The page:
Comey’s abuse of power to undermine President Trump should be viewed in light of last year’s Inspector General report on the FBI’s kowtowing in their investigation of Hillary Clinton’s email server. The FBI chose to exonerate Secretary Clinton despite her violations of federal laws on the handling of confidential information and despite the destruction of evidence and false statements by her aides and associates. The FBI intended to absolve her “absent a confession from Clinton” when they finally interviewed her in July 2016. Comey assured the IG that “by her demeanor, she was credible and open and all that kind of stuff” in that interview — even though FBI agents there believed Clinton had lied to them about not realizing she received confidential information.
The Justice Department, choosing not to prosecute the former FBI chief for the violations disclosed Thursday, awarded Comey the same “get out of jail free” card that the FBI granted to Hillary Clinton. Other FBI officials who have been investigated were not so lucky. Fourteen FBI officials have been referred to the bureau’s Office of Professional Responsibility for leaks or unauthorized disclosures in recent years, and several of them were fired, suspended, or censured, according to internal FBI documents disclosed by Judicial Watch. Though Comey’s leaks had far greater impact and propelled a lengthy investigation that eventually concluded that there was no criminal conspiracy between the Trump campaign and Russia, his lofty former position may have insulated him from legal perils.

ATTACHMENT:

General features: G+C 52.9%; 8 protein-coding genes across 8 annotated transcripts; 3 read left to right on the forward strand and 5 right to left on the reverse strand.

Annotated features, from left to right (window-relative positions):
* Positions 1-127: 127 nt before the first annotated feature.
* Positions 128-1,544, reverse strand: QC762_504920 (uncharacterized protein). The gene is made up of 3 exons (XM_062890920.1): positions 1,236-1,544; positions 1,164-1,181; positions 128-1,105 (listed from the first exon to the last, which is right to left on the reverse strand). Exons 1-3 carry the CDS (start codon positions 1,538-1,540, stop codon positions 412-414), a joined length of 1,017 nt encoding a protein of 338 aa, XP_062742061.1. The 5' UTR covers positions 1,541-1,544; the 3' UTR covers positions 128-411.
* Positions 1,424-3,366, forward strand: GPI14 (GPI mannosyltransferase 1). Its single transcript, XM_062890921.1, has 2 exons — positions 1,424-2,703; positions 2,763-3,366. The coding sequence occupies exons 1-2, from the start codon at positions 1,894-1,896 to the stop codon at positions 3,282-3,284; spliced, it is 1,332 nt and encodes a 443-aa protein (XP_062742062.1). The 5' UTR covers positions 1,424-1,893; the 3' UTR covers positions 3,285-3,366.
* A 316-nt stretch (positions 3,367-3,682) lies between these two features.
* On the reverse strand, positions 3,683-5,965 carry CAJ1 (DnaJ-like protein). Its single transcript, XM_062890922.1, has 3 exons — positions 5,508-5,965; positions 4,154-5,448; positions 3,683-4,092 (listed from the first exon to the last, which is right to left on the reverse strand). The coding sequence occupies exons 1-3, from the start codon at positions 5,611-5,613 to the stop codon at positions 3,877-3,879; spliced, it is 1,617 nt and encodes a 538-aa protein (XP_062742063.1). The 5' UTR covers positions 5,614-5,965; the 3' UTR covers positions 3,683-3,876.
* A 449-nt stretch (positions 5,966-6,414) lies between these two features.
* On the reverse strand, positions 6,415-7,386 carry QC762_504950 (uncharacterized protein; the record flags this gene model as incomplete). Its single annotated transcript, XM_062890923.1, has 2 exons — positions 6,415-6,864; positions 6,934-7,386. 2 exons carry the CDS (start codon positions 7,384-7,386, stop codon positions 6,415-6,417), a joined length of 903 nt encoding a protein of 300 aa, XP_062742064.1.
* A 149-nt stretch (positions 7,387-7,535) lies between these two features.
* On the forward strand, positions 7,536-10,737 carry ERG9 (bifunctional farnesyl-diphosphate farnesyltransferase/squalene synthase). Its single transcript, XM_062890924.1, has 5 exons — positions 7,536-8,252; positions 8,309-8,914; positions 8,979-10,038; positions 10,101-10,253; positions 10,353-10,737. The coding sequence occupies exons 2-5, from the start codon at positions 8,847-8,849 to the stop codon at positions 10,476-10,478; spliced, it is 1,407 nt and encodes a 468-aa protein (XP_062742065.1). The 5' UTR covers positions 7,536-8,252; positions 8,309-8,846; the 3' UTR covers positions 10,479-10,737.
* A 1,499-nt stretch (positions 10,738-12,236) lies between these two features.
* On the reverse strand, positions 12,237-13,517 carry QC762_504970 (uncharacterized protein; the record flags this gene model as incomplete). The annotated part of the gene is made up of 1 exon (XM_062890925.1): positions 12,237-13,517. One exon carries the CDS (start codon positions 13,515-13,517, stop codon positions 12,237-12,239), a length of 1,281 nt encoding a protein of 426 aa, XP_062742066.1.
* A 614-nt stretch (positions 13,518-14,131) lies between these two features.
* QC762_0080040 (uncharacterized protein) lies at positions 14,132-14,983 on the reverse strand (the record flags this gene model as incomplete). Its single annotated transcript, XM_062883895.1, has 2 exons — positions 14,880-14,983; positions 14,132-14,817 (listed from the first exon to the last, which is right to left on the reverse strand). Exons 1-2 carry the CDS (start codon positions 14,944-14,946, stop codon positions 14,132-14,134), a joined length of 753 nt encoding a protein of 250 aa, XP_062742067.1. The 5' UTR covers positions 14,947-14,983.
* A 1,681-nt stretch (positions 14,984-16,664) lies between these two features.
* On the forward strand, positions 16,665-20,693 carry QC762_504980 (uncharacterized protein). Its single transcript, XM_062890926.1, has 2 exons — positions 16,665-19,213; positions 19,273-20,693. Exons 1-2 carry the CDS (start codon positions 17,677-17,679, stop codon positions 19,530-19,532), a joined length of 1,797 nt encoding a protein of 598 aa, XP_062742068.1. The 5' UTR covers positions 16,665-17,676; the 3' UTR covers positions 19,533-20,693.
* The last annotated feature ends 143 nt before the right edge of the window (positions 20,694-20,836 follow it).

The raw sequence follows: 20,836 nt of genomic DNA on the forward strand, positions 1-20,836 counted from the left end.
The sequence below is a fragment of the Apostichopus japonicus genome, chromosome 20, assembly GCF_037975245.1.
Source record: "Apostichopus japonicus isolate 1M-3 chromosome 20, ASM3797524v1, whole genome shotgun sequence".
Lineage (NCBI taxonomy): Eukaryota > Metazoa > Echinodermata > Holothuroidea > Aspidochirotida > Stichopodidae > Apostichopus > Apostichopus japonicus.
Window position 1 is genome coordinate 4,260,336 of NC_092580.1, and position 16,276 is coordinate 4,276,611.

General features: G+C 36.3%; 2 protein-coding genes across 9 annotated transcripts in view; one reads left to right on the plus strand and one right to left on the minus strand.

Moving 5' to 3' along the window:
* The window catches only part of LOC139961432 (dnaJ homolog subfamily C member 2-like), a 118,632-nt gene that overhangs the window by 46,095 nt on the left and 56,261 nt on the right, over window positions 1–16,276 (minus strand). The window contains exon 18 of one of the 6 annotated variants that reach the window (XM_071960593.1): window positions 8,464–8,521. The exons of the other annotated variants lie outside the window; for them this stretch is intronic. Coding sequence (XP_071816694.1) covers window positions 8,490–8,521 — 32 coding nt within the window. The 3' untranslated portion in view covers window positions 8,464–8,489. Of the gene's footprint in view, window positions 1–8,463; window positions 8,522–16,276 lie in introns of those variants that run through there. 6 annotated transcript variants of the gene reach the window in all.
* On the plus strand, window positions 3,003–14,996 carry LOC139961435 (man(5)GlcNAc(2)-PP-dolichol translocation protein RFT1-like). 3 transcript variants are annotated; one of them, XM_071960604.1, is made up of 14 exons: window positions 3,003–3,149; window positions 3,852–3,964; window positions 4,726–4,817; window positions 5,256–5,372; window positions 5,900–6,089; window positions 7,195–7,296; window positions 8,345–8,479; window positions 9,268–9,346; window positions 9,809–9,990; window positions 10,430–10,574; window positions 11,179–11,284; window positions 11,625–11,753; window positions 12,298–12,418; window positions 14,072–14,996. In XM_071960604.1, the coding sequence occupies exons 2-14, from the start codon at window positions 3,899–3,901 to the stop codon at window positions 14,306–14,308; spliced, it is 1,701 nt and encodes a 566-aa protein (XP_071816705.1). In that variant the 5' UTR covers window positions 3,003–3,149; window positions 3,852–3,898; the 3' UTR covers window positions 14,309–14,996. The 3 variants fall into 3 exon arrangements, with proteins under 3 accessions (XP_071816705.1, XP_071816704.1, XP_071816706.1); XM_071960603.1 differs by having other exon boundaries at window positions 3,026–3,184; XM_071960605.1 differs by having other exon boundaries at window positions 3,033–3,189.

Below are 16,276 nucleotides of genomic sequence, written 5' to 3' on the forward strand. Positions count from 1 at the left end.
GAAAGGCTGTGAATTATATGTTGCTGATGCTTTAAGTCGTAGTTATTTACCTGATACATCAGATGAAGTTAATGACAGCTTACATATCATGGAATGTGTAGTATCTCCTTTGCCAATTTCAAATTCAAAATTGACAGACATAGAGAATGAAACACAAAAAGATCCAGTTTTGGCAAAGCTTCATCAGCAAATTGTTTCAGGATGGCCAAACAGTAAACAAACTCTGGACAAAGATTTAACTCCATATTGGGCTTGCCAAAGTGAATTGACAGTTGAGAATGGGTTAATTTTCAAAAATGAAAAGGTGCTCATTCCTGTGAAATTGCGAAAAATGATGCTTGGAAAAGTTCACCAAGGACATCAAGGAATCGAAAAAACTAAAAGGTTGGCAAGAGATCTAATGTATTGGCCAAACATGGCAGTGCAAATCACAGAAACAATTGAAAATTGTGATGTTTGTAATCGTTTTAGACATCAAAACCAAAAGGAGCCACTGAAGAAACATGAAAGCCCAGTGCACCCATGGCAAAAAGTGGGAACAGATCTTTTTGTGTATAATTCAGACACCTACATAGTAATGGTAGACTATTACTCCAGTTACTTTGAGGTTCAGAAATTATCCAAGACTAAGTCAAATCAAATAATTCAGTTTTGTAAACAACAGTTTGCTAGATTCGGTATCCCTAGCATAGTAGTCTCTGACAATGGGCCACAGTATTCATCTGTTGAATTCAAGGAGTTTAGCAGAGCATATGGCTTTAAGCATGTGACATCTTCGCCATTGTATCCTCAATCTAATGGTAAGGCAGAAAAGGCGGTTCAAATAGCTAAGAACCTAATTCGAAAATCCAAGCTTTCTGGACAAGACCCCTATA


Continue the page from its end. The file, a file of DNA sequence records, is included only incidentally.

Thursday’s report is a reminder that Trump’s frequent falsehoods do not automatically make his opponents trustworthy.